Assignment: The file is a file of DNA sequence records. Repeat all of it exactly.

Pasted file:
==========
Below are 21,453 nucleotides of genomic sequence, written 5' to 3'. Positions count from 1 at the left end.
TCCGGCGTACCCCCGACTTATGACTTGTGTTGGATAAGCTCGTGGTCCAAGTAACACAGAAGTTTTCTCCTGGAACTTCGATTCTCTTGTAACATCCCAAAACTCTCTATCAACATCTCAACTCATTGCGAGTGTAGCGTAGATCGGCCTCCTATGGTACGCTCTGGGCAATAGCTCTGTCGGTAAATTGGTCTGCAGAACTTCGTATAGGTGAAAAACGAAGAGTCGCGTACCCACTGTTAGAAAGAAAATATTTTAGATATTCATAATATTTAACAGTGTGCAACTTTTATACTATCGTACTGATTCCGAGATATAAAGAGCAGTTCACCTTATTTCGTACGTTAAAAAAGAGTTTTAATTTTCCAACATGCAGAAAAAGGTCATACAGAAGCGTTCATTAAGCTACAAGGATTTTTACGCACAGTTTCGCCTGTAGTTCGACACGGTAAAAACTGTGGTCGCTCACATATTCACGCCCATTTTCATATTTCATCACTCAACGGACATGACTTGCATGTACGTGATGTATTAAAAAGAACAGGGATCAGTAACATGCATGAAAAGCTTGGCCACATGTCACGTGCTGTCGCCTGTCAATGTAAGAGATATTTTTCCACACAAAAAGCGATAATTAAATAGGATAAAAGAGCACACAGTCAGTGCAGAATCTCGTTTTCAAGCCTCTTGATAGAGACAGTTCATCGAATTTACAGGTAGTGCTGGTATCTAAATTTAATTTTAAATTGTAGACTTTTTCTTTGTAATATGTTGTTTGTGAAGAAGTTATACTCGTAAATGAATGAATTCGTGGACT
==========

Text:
Below are 21,453 nucleotides of genomic sequence, written 5' to 3'. Positions count from 1 at the left end.
TCCGGCGTACCCCCGACTTATGACTTGTGTTGGATAAGCTCGTGGTCCAAGTAACACAGAAGTTTTCTCCTGGAACTTCGATTCTCTTGTAACATCCCAAAACTCTCTATCAACATCTCAACTCATTGCGAGTGTAGCGTAGATCGGCCTCCTATGGTACGCTCTGGGCAATAGCTCTGTCGGTAAATTGGTCTGCAGAACTTCGTATAGGTGAAAAACGAAGAGTCGCGTACCCACTGTTAGAAAGAAAATATTTTAGATATTCATAATATTTAACAGTGTGCAACTTTTATACTATCGTACTGATTCCGAGATATAAAGAGCAGTTCACCTTATTTCGTACGTTAAAAAAGAGTTTTAATTTTCCAACATGCAGAAAAAGGTCATACAGAAGCGTTCATTAAGCTACAAGGATTTTTACGCACAGTTTCGCCTGTAGTTCGACACGGTAAAAACTGTGGTCGCTCACATATTCACGCCCATTTTCATATTTCATCACTCAACGGACATGACTTGCATGTACGTGATGTATTAAAAAGAACAGGGATCAGTAACATGCATGAAAAGCTTGGCCACATGTCACGTGCTGTCGCCTGTCAATGTAAGAGATATTTTTCCACACAAAAAGCGATAATTAAATAGGATAAAAGAGCACACAGTCAGTGCAGAATCTCGTTTTCAAGCCTCTTGATAGAGACAGTTCATCGAATTTACAGGTAGTGCTGGTATCTAAATTTAATTTTAAATTGTAGACTTTTTCTTTGTAATATGTTGTTTGTGAAGAAGTTATACTCGTAAATGAATGAATTCGTGGACT